Closing of the OTSP will also eliminate the knowledge base that has been created over decades. This, at a time when we are already stressed from retirements and downsizing that has left us with little of the historical OMNRF expertise accumulated over decades at public expense. Once we have lost the expertise in this field, it will take decades and millions of dollars to re-create. The cost of mistakes could be incalculable. Think for example, of the sale of the historical cattle herd nearly lost over the closing of the prison farms, a decision to be reversed by saner minds.

In British Columbia, the provincial government reviewed the status of their tree seed plant a number of years ago, planning to privatize or close it, but instead decided to designate it a Mission Critical component of the Ministry of Forests and Range plans. They recognized the importance of seed for their future forests.

Closure of the OTSP is a classic case of selling the furniture to pay the rent. It is a short- term way to reduce some immediate costs, while either eliminating an important government function, or creating a situation where government has to re-create the function at huge expense later when they realize the mistake that was made. Government programs that have a mandate to plant trees and deal with climate change impacts will have a more difficult time carrying out their work without the OTSP in place and functioning well. The province needs to modernize and renovate the OTSP and widen its mandate, not eliminate it.

OMNRF management staff have publicly stated that they will work with some clients to address options for their seed processing and banking needs. But little communication has happened despite the very tight timelines faced by all clients.

There is great urgency for all clients to address short-term options
• for moving their seed, currently in storage at the OTSP, to other secure, expert banking facilities, which currently don’t exist in Ontario
• for seed processing, needed annually, and as early as June 2018 for some species.
• to obtain the rare and highly skilled seed processing, banking and testing expertise that results in high quality seed which can be banked and made available over the long term (decades) to support climate change forest adaptation strategies.

We respectfully and urgently request that:

1. A Stakeholder Committee be constituted immediately that would include: Forests Ontario, Sustainable Forest Licensees, Growers, OMNRF’s partners in forest genetic resource management, local community groups (AWARE Essa, Friends of the Utopia Mill & Park), representatives of MOECC and OMAFRA, and OMNRF Seed Policy staff;

2. The Stakeholder Committee report no later than 4 months from the date of it being constituted; the report to outline potential alternate modes of delivery, including via a non-profit entity, with the objective of possibly relieving ongoing operating expenses presently incurred by the Government of Ontario with regards to this facility;

3. Any and all actions on the closure of the Ontario Tree Seed Facility be immediately put on hold pending the outcome of a proper consultative process.

There is an opportunity and stakeholder interest for the OMNRF to engage in a consultation process that will result in solutions to this urgent challenge; solutions that must involve Government support and oversight, but most importantly leadership, on behalf of all of Ontario.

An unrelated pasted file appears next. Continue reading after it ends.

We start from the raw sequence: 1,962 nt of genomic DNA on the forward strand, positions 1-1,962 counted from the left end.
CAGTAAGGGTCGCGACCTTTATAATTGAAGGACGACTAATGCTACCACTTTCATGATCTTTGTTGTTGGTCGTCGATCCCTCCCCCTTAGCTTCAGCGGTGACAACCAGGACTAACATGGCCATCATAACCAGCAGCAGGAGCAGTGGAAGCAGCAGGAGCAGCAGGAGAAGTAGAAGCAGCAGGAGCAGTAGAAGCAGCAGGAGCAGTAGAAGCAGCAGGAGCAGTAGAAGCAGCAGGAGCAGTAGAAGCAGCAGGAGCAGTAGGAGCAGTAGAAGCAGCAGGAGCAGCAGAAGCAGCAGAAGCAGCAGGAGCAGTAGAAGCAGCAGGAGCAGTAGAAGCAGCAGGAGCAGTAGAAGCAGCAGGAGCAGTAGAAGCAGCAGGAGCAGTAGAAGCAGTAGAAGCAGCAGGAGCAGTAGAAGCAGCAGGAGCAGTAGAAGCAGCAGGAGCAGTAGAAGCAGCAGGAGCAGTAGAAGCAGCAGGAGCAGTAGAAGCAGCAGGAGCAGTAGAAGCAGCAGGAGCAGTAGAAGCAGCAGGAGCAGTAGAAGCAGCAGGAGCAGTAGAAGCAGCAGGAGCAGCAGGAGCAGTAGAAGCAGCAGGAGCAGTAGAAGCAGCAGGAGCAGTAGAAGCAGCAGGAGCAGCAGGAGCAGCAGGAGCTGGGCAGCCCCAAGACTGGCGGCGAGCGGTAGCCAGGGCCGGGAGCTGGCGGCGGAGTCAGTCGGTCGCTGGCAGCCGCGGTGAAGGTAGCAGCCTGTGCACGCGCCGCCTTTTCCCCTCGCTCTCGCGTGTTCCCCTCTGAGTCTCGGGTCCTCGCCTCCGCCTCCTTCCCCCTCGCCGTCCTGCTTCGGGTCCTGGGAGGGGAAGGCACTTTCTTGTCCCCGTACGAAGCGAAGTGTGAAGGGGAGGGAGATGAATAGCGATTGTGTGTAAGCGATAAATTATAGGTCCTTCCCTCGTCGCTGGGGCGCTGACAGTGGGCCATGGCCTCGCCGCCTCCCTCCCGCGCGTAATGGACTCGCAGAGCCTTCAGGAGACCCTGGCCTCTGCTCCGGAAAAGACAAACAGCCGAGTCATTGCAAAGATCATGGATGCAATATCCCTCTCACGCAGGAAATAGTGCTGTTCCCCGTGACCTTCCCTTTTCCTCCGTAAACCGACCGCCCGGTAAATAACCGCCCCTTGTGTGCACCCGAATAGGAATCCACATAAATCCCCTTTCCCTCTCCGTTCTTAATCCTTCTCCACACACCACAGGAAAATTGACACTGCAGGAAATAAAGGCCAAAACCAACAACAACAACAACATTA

We live in a forest – but there’s no forest without seed.

Respectfully

Stephen Smith, Director, On behalf of the Members of the Society for Ecological Restoration, Ontario Chapter

AWARE Simcoe note: see also Why, Minister McGarry, Why?

5 Responses to “Another important ecological group pleads for second thoughts on tree seed plant”

  1. Vivienne Faulkner says:

    I have just finished reading a book “The Hidden Life of Trees”. An extremely interesting read and one that the Ministers should seriously look into. It explains the importance of forests and what they do for the environment. I know we all know about the air quality etc. But there is even more to a forest. There is not enough space here to explain, and I am sure you will not take the time to read the book. The closure of the tree seed plant is so very wrong on so many levels.
    We will regret it so much in the coming years. But you won’t care because in the many years following you will not be around to notice. Your children’s children will and that’s who will be impacted the most.

  2. Kate Harries - Elmvale Kate Harries - Elmvale says:

    Hey Vivienne, I totally agree with you on the importance of Peter Wolleben’s book. For sure everyone should read it! The research that underpins his writing is so ground-breaking and leads to a new world view, one that immediately relates to the important work that will be lost if the tree seed plant closes. I read The Hidden Life of Trees when it came out and loved it. http://www.returnofthenative.ca/book-reviews/184-wohlleben-the-hidden-life-of-trees

  3. Valerie Gilbert says:

    Sometimes closing and tearing down historical buildings isn’t progress. The tree plant has been a part of Angus for a long time and should really be considered saving.

  4. Bryan Kennedy says:

    This facility is too important of an asset to our forests of Ontario ! Even private industry has stated this fact!

  5. dave james says:

    please dont close we need trees